Why am I holding a clicker?

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Raise your hand if you’ve ever been to a dog training class that used clicker training.

Ok that was silly. If your hand is up, put it down, this is just letters on a page and I can’t see you.

If you have ever been a part of a clicker training class you understand the first class can be confusing. Anywhere from 4-8 people and their dogs of different breeds and colors separated in a room. Every single person staring at the instructor and their demo dog, which may or may not be stuffed depending on the exercise. In each person’s hand is a clicker. If your dog sits when you ask, you “click” and then follow with a food treat. The instructor asks everyone to practice while they walk around to assist each student, and suddenly, clicks are heard all throughout the class. You hear reminders to keep hands out of treat bags, hold completely still, and depending on each dog’s noise tolerance where clickers should be held. Without a right rock star instructor like yours truly (yea, I’m vane), it can seem very militant if done correctly or if you’ve watched way too many horror movies like me it might seem like the beginnings of a cult.

Don’t worry it’s not that way at all. Most instructors who teach clicker training class are very good at making it totally fun. Think of this as learning sign language, facial expressions and body language are all integrated with the way your hands move. The clickers we use aren’t just training tools, they are a gateway into a new form of communication with your dog. A way for a human and dog to properly communicate. Consider it the Pilot of human-dog relations. The clicker is how we tell your dog what they are doing is exactly what we want them to do.

Why not use “good boy” or “yes”?

You definitely can. Some dogs prefer it over the sound of the clicker. However, these are words we might use in everyday life, and they can lose their effect. Also, using a verbal marker (the “good boy” or the “yes”) is typically delivered slower than a click decreasing the chances your dog is going to understand.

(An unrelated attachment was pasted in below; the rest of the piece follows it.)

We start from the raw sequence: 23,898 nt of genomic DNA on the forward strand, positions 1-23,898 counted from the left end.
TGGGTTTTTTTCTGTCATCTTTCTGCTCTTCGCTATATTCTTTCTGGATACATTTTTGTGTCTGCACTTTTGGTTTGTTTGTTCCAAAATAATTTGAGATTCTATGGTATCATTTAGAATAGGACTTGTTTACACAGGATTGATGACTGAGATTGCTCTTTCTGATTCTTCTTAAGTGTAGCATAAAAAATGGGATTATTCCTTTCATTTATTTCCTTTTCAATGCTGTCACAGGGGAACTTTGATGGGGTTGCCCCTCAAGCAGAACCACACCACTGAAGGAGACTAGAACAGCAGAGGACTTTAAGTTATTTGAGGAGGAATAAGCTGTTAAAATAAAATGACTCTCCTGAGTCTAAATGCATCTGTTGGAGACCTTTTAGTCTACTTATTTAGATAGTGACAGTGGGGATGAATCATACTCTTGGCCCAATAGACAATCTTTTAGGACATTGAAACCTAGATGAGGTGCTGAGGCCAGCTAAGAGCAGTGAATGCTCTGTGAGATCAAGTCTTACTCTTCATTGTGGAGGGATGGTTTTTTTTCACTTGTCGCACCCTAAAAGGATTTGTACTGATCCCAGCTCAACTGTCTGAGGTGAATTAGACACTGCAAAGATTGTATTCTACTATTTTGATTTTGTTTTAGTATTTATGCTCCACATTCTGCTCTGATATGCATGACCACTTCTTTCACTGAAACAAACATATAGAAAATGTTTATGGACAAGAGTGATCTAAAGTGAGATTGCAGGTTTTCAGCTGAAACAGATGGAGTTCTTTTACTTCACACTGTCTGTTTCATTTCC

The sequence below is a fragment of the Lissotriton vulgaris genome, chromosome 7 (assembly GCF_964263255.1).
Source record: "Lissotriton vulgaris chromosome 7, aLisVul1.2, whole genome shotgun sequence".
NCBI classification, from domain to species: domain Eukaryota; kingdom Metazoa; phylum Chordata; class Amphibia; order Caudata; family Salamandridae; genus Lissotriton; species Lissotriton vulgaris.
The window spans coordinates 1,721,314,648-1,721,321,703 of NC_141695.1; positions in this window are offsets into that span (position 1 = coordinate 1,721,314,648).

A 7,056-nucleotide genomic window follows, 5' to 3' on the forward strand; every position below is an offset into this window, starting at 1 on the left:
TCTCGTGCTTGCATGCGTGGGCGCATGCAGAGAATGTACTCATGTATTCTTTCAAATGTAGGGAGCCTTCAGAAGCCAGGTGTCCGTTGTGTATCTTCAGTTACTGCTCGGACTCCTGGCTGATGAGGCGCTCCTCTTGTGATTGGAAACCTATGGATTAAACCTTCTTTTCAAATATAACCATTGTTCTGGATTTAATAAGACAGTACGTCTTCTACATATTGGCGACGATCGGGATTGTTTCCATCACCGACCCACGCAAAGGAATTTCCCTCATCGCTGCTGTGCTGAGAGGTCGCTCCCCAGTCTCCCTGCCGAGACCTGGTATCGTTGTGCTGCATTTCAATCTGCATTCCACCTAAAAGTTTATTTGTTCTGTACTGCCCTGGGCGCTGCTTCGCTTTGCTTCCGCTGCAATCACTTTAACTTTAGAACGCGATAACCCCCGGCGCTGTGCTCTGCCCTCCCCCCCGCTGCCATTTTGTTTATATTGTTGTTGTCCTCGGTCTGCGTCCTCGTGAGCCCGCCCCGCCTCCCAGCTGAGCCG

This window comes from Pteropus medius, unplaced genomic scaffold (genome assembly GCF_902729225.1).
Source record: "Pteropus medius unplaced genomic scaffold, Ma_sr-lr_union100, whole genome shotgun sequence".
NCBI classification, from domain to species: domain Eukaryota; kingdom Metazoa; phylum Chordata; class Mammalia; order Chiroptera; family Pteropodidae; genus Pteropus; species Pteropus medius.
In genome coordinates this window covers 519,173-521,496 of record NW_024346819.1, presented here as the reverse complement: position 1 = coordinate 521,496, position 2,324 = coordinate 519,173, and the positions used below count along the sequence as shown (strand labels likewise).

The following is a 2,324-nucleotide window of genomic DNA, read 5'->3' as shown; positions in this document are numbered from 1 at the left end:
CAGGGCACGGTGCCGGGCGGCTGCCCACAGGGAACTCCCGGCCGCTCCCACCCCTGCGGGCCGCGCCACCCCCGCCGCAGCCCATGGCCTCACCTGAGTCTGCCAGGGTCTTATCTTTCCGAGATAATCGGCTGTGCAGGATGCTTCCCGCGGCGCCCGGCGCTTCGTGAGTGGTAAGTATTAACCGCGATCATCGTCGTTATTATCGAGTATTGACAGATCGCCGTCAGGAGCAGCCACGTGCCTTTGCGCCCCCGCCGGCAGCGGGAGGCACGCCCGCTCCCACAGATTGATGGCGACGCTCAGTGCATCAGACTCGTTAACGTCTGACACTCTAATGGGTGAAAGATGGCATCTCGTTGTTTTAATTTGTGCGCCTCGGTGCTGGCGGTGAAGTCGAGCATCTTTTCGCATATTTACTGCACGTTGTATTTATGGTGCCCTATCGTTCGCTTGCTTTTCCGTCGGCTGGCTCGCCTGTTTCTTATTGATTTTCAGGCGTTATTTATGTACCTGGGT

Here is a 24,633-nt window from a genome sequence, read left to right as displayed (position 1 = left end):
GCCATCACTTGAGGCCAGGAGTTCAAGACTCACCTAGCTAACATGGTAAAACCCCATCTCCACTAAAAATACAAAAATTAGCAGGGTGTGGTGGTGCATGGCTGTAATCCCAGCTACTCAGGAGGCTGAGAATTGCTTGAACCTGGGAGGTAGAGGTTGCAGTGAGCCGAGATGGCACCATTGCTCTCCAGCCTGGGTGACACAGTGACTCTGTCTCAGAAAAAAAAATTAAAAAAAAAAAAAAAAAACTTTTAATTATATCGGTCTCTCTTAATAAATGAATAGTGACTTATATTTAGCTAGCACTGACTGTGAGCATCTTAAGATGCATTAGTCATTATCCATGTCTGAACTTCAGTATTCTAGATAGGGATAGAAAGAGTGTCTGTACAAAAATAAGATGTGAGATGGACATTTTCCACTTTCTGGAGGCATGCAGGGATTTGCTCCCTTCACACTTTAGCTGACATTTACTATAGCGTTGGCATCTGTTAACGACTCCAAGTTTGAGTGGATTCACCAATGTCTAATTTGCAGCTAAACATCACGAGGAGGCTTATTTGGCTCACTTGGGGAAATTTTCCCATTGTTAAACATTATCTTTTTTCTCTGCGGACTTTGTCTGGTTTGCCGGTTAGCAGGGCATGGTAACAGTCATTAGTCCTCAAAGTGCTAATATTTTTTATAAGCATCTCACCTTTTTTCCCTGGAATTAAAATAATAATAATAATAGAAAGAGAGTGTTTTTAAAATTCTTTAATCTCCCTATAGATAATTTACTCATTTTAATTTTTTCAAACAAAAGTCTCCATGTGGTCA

Is my dog going to automatically understand what the clicker means?

Just like a person from 1865 wouldn’t understand what a phone ring meant if they were suddenly surged into 2018, your dog won’t understand right away. Side note: I watch way too many movies. Good news, just like that 1865-time traveler we can easily teach your dog what the clicker means. We teach our dog that the clicker means a reward (yummy treat). The easiest way to do this is by clicking randomly throughout the day and then tossing treats in your dog’s direction. Do this at least 10 times a day for a week, the more the merrier. After the week is up your dog should be looking at you for treats when they hear the click. When you see them look to you, congratulations, you can now use the clicker as a training tool. This is a fun exercise to pair with our 50-cookie-challenge. The improvements you will see in your first week of clicker training and cookie challenging should make you hook on a treat pouch and head to class for the good ‘ole dog training cult class.


Samantha Brown, Victoria Stillwell Graduate

Sam graduated with Distinction from the Victoria Stillwell Dog Training Academy.  While completing her studies she mentored under Tara. She is a Fear Free Certified Professional and is continuing to seek other ways to expand her knowledge base. Her background as a professional comedian compliments her skills as a trainer.  She volunteers at the local shelter and specializes in day training, kitty kindergarten, and class creation.

One Response

  1. […] good behavior and others accidentally promote behavior we don’t want.  But, just like the reward is determined by the learner, the behavior we don’t want is determined by the dog’s family. By implementing a few […]

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